The best of EcoWatch, right in your inbox. Sign up for our email newsletter!
Leonardo DiCaprio: If You Do Not Believe in Climate Change You Should Not Hold Public Office
During an hour-long sit down about climate change at the inaugural South by South Lawn (SXSL) with President Obama and leading climate scientist Dr. Katharine Hayhoe on Monday, Leonardo DiCaprio made a clear dig at climate change deniers.
"The scientific consensus is in, and the argument is now over," the Revenant actor and environmental activist said in his opening remarks. "If you do not believe in climate change you do not believe in facts or science or empirical truths, and therefore in my opinion, you should not be allowed to hold public office."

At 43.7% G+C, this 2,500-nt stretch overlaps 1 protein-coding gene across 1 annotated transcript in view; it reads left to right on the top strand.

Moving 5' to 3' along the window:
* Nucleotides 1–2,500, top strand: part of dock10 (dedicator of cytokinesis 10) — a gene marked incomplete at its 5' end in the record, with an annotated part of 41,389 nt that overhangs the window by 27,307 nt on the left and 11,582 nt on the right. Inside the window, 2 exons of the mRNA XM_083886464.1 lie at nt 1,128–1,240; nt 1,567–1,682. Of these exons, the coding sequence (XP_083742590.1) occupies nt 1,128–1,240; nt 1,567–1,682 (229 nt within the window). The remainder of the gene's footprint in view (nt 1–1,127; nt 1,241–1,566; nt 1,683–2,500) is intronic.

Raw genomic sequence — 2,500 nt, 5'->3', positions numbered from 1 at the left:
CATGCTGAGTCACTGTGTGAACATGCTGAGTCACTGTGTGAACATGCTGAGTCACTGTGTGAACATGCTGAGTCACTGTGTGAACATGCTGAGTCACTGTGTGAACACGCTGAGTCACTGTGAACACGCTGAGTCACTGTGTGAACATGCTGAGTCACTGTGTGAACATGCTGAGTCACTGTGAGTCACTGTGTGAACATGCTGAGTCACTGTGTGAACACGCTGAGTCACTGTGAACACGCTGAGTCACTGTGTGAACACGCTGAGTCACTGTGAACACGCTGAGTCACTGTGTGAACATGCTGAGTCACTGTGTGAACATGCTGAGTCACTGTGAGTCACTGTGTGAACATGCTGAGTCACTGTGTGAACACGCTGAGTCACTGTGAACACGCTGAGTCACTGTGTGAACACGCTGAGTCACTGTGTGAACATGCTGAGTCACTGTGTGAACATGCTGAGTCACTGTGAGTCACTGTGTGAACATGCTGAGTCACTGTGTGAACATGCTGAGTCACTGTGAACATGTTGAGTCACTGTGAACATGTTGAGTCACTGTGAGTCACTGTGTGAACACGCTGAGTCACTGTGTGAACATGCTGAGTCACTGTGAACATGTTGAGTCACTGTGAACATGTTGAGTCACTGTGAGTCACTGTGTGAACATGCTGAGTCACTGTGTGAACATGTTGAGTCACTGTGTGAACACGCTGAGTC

Even though DiCaprio did not name names, the comment has been interpreted as an attack on Donald Trump, who believes climate change is "a hoax perpetrated by the Chinese" (even though the Republican presidential candidate denied what he actually said at last week's presidential debate).
As The Guardian observed, Stevens said he plans to screen the film at college campuses and swing states such as Florida, where Marco Rubio is running for his Senate seat again.
"Rubio is a climate change denier, and we want to get these deniers out of Congress, to make them understand the Paris [climate] accords are important and that we need to do more," Stevens said.
Back at the SXSL stage, DiCaprio pressed the president to grade the global response on climate change thus far. While Obama said he was hopeful about some progress such as the Paris Agreement, more fuel-efficient cars and investment in clean energy, Obama warned that "obstructionist politics" are an obstacle in combating rising emissions.